In light of this, there is both a rational and a moral imperative for Western powers to respond differently to the Iranian puzzle. Rationally, European and American policymakers should understand that an actual change in status of Iran-Western relations was not achievable under Rouhani, and it will not be achievable under any other president, either. Even the most “moderate” president is subordinate to the supreme leader, to whom he must be loyal in order to even qualify as a candidate.
The regime attempts to enforce the same loyalty upon the people as it does upon all candidates for high office. But the activities of PMOI supporters and the non-participation in this election demonstrate that loyalty is absent. The Iranian people’s last attempt at mass defiance of the regime’s will – the 2009 uprisings– was brutally suppressed, with dozens of people being killed and hundreds imprisoned, some of whom are still serving sentences to this day. The collapse of the movement is largely attributable to the lack of support from the international community, and the past four years show that there has been no vindication for it from within the regime.
Only two options were ever possible for this year’s Iranian presidential election: either the continuation of the recent crackdowns and foreign aggression or the worsening of the same. But the millions of Iranians who did not vote and who professed agreement with the PMOI’s campaign point the way to a different option.
The Iranian people have been marginalized in Western policy for far too long. As their political voice, the PMOI and the NCRI have formed alliances with a still-growing array of politicians and public figures throughout the world, but it still remains for them to fully break into mainstream policy circles. Hundreds of international dignitaries converge on Paris each year to attend the NCRI’s annual rally for a free Iran, calling for regime change by the Iranian people, but even more policymakers ought to pay attention to the next event which will be held on July 1st.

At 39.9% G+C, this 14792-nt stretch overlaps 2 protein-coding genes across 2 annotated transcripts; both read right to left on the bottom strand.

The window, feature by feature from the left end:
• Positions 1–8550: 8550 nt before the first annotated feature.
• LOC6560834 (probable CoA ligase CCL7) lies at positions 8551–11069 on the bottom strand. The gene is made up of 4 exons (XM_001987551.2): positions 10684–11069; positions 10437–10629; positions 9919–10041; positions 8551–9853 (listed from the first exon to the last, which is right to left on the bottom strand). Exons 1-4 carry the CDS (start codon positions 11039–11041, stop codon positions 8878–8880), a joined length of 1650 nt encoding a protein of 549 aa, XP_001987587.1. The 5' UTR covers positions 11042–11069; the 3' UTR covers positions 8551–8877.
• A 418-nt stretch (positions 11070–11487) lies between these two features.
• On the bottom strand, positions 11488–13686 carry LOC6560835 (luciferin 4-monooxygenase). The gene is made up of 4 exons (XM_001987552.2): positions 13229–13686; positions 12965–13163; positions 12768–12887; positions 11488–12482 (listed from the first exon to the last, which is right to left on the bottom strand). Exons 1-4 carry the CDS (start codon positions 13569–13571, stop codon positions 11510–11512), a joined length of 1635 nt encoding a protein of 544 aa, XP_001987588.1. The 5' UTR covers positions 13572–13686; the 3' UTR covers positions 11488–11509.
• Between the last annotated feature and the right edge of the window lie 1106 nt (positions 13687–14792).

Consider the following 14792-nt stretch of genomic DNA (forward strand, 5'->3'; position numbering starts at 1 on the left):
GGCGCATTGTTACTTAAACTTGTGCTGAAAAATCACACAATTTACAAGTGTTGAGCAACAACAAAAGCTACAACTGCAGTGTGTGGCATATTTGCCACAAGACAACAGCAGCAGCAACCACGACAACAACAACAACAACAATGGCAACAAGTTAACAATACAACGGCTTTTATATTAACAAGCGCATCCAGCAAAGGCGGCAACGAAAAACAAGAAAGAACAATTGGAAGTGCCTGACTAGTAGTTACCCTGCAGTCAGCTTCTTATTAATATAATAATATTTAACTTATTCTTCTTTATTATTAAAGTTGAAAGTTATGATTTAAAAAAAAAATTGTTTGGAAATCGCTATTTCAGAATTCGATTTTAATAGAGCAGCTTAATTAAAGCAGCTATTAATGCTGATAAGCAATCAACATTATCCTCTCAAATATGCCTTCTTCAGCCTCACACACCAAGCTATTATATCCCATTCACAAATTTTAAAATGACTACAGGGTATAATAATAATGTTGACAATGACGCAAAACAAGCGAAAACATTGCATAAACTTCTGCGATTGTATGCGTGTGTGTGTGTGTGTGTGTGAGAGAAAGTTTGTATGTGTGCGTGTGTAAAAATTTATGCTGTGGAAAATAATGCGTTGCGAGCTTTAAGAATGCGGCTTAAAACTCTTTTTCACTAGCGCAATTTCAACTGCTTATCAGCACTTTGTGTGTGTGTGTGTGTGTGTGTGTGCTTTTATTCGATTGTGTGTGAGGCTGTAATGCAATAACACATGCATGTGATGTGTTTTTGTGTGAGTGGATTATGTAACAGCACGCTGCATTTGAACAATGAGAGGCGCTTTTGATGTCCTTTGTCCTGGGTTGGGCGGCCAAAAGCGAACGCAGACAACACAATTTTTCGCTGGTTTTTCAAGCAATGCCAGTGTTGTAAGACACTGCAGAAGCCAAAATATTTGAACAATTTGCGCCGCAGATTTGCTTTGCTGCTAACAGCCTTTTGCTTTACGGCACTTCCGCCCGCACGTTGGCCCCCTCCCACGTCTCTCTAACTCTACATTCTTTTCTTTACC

By then it will no doubt be clear that there are still no prospects for improvement in the behavior of the Iranian regime. And with that in mind, the NCRI and its supporters will be in a position to explain the domestic support that will have proceeded beyond the boycott campaign. They will be in a position to explain to an even larger and more receptive international audience the ten-point plan that Maryam Rajavi has outlined for the future of the country.
That plan calls for a commitment to secularism and to the free elections that are absent from the country today. It demonstrates unmistakable alignment between the goals of the Iranian resistance and the interests of Western democracies. And in light of the mass boycotts of the polls on May 19, it is a plan that is endorsed by much of the population of Iran. Today, those people are only waiting for a sign that the international community has stopped looking for the best in Iran’s clerical regime and has instead started looking for its end.
Mr. Jubin Katiraie is an editorial staff member of Iran Focus. The views expressed in the article are his own.